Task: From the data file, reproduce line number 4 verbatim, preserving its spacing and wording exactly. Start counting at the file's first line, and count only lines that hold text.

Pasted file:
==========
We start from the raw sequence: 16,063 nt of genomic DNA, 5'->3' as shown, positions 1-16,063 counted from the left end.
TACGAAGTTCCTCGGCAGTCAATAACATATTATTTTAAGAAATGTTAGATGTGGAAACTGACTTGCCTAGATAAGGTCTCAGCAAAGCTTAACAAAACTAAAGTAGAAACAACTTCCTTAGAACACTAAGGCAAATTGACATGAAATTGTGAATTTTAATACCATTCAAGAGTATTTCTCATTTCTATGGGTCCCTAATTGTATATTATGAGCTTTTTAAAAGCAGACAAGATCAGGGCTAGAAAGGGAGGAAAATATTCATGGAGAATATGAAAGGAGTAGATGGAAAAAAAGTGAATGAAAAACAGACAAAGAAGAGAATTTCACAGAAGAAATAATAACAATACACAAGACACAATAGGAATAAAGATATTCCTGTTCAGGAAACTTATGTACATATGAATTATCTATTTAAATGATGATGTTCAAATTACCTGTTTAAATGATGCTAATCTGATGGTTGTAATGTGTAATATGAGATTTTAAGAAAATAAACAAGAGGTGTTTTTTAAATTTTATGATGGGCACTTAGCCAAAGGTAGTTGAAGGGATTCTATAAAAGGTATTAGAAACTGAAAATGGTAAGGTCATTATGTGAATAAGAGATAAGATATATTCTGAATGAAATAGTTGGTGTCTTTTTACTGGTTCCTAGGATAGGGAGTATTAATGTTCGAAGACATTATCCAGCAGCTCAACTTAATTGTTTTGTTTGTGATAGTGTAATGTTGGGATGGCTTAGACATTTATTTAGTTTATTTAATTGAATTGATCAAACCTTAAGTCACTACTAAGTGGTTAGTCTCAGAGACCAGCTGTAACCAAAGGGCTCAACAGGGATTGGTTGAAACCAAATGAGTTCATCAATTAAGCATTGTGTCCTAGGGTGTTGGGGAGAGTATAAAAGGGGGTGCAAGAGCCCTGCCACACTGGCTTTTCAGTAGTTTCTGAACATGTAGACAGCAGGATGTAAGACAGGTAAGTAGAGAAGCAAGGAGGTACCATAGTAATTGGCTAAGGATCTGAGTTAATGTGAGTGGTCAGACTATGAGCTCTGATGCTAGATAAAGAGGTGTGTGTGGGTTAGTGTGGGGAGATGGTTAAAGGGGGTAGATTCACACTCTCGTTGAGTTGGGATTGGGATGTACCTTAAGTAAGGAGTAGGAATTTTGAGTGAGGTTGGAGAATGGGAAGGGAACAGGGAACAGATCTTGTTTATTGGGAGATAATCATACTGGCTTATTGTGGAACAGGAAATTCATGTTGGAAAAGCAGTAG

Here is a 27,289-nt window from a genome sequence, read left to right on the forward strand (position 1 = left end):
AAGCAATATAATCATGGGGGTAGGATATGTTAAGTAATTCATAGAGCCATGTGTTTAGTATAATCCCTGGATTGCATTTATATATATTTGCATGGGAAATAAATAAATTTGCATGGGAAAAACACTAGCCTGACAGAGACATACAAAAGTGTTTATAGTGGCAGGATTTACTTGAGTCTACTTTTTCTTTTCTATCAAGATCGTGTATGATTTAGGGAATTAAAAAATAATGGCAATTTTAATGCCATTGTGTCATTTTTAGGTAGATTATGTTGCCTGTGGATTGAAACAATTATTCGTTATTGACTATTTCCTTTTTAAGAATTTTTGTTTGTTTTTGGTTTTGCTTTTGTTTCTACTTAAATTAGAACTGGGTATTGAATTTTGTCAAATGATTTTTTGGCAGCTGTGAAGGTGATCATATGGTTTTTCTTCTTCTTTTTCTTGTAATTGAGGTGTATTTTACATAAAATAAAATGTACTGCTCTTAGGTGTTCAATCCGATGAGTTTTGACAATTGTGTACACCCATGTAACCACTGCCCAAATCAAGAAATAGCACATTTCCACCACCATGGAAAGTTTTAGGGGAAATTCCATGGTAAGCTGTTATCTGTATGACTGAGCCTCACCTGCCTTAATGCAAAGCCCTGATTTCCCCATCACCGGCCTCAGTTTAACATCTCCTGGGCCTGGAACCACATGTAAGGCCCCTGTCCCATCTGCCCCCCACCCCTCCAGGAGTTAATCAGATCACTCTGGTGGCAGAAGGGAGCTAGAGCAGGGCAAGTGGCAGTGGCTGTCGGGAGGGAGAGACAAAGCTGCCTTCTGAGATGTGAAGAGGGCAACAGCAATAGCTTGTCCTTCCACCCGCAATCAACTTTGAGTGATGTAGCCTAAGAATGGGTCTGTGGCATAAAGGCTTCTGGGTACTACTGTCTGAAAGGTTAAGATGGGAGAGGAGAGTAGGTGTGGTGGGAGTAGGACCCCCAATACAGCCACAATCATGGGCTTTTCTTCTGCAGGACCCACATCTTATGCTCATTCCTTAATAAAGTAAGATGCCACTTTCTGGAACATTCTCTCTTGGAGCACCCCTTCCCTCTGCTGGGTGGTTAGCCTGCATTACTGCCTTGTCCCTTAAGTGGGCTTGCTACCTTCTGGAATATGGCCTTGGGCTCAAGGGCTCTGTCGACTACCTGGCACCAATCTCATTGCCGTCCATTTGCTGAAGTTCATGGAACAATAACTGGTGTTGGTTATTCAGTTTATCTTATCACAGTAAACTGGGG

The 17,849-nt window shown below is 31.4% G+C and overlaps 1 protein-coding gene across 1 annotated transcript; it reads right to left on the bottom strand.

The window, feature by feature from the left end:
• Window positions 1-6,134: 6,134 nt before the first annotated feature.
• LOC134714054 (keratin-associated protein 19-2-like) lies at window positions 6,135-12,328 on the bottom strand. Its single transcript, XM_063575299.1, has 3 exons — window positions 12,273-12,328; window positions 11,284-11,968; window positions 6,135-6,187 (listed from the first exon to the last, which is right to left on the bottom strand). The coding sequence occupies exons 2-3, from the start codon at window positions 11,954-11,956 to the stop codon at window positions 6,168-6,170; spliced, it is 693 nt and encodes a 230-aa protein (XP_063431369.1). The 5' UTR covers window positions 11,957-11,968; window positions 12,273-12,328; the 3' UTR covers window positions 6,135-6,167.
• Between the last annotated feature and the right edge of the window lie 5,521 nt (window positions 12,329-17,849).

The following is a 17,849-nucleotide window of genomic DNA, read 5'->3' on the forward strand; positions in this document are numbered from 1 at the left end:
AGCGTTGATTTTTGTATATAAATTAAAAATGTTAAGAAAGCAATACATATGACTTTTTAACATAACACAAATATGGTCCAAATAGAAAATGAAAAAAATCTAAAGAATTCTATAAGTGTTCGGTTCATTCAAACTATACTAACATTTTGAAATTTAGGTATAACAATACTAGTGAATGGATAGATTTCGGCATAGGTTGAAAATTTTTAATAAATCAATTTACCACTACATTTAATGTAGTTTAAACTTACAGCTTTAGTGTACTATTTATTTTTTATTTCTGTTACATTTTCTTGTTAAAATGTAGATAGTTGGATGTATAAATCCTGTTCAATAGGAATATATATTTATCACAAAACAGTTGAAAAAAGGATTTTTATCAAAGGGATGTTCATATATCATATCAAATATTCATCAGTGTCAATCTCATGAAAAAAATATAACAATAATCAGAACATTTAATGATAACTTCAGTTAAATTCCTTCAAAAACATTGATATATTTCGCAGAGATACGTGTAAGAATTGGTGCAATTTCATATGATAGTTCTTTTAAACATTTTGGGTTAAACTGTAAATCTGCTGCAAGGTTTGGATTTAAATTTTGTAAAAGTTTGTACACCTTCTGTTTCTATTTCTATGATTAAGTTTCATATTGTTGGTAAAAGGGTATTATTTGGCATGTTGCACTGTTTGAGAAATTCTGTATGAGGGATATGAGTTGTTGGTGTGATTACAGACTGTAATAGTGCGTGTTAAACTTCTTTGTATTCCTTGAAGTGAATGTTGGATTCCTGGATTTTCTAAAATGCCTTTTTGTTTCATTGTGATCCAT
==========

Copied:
AAGCAATATAATCATGGGGGTAGGATATGTTAAGTAATTCATAGAGCCATGTGTTTAGTATAATCCCTGGATTGCATTTATATATATTTGCATGGGAAATAAATAAATTTGCATGGGAAAAACACTAGCCTGACAGAGACATACAAAAGTGTTTATAGTGGCAGGATTTACTTGAGTCTACTTTTTCTTTTCTATCAAGATCGTGTATGATTTAGGGAATTAAAAAATAATGGCAATTTTAATGCCATTGTGTCATTTTTAGGTAGATTATGTTGCCTGTGGATTGAAACAATTATTCGTTATTGACTATTTCCTTTTTAAGAATTTTTGTTTGTTTTTGGTTTTGCTTTTGTTTCTACTTAAATTAGAACTGGGTATTGAATTTTGTCAAATGATTTTTTGGCAGCTGTGAAGGTGATCATATGGTTTTTCTTCTTCTTTTTCTTGTAATTGAGGTGTATTTTACATAAAATAAAATGTACTGCTCTTAGGTGTTCAATCCGATGAGTTTTGACAATTGTGTACACCCATGTAACCACTGCCCAAATCAAGAAATAGCACATTTCCACCACCATGGAAAGTTTTAGGGGAAATTCCATGGTAAGCTGTTATCTGTATGACTGAGCCTCACCTGCCTTAATGCAAAGCCCTGATTTCCCCATCACCGGCCTCAGTTTAACATCTCCTGGGCCTGGAACCACATGTAAGGCCCCTGTCCCATCTGCCCCCCACCCCTCCAGGAGTTAATCAGATCACTCTGGTGGCAGAAGGGAGCTAGAGCAGGGCAAGTGGCAGTGGCTGTCGGGAGGGAGAGACAAAGCTGCCTTCTGAGATGTGAAGAGGGCAACAGCAATAGCTTGTCCTTCCACCCGCAATCAACTTTGAGTGATGTAGCCTAAGAATGGGTCTGTGGCATAAAGGCTTCTGGGTACTACTGTCTGAAAGGTTAAGATGGGAGAGGAGAGTAGGTGTGGTGGGAGTAGGACCCCCAATACAGCCACAATCATGGGCTTTTCTTCTGCAGGACCCACATCTTATGCTCATTCCTTAATAAAGTAAGATGCCACTTTCTGGAACATTCTCTCTTGGAGCACCCCTTCCCTCTGCTGGGTGGTTAGCCTGCATTACTGCCTTGTCCCTTAAGTGGGCTTGCTACCTTCTGGAATATGGCCTTGGGCTCAAGGGCTCTGTCGACTACCTGGCACCAATCTCATTGCCGTCCATTTGCTGAAGTTCATGGAACAATAACTGGTGTTGGTTATTCAGTTTATCTTATCACAGTAAACTGGGG